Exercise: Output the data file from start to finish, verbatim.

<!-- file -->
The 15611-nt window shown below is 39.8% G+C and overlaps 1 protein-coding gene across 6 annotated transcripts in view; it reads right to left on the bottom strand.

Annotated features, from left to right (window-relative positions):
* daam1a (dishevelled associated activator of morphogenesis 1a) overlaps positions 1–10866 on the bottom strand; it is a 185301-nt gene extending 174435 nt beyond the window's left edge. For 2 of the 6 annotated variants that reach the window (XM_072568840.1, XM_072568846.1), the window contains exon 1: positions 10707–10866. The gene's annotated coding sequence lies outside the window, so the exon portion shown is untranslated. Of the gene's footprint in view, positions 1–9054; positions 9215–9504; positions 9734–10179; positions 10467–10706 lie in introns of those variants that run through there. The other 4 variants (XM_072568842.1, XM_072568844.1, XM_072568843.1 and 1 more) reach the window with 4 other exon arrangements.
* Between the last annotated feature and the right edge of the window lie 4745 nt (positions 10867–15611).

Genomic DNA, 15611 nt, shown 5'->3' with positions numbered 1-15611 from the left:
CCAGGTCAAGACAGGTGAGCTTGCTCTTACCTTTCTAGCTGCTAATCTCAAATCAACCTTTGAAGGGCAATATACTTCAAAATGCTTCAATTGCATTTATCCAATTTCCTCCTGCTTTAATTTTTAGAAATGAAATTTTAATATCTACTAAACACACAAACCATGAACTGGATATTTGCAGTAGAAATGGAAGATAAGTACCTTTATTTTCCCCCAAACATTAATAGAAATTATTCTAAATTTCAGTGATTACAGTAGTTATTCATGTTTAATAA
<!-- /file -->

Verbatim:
The 15611-nt window shown below is 39.8% G+C and overlaps 1 protein-coding gene across 6 annotated transcripts in view; it reads right to left on the bottom strand.

Annotated features, from left to right (window-relative positions):
* daam1a (dishevelled associated activator of morphogenesis 1a) overlaps positions 1–10866 on the bottom strand; it is a 185301-nt gene extending 174435 nt beyond the window's left edge. For 2 of the 6 annotated variants that reach the window (XM_072568840.1, XM_072568846.1), the window contains exon 1: positions 10707–10866. The gene's annotated coding sequence lies outside the window, so the exon portion shown is untranslated. Of the gene's footprint in view, positions 1–9054; positions 9215–9504; positions 9734–10179; positions 10467–10706 lie in introns of those variants that run through there. The other 4 variants (XM_072568842.1, XM_072568844.1, XM_072568843.1 and 1 more) reach the window with 4 other exon arrangements.
* Between the last annotated feature and the right edge of the window lie 4745 nt (positions 10867–15611).

Genomic DNA, 15611 nt, shown 5'->3' with positions numbered 1-15611 from the left:
CCAGGTCAAGACAGGTGAGCTTGCTCTTACCTTTCTAGCTGCTAATCTCAAATCAACCTTTGAAGGGCAATATACTTCAAAATGCTTCAATTGCATTTATCCAATTTCCTCCTGCTTTAATTTTTAGAAATGAAATTTTAATATCTACTAAACACACAAACCATGAACTGGATATTTGCAGTAGAAATGGAAGATAAGTACCTTTATTTTCCCCCAAACATTAATAGAAATTATTCTAAATTTCAGTGATTACAGTAGTTATTCATGTTTAATAA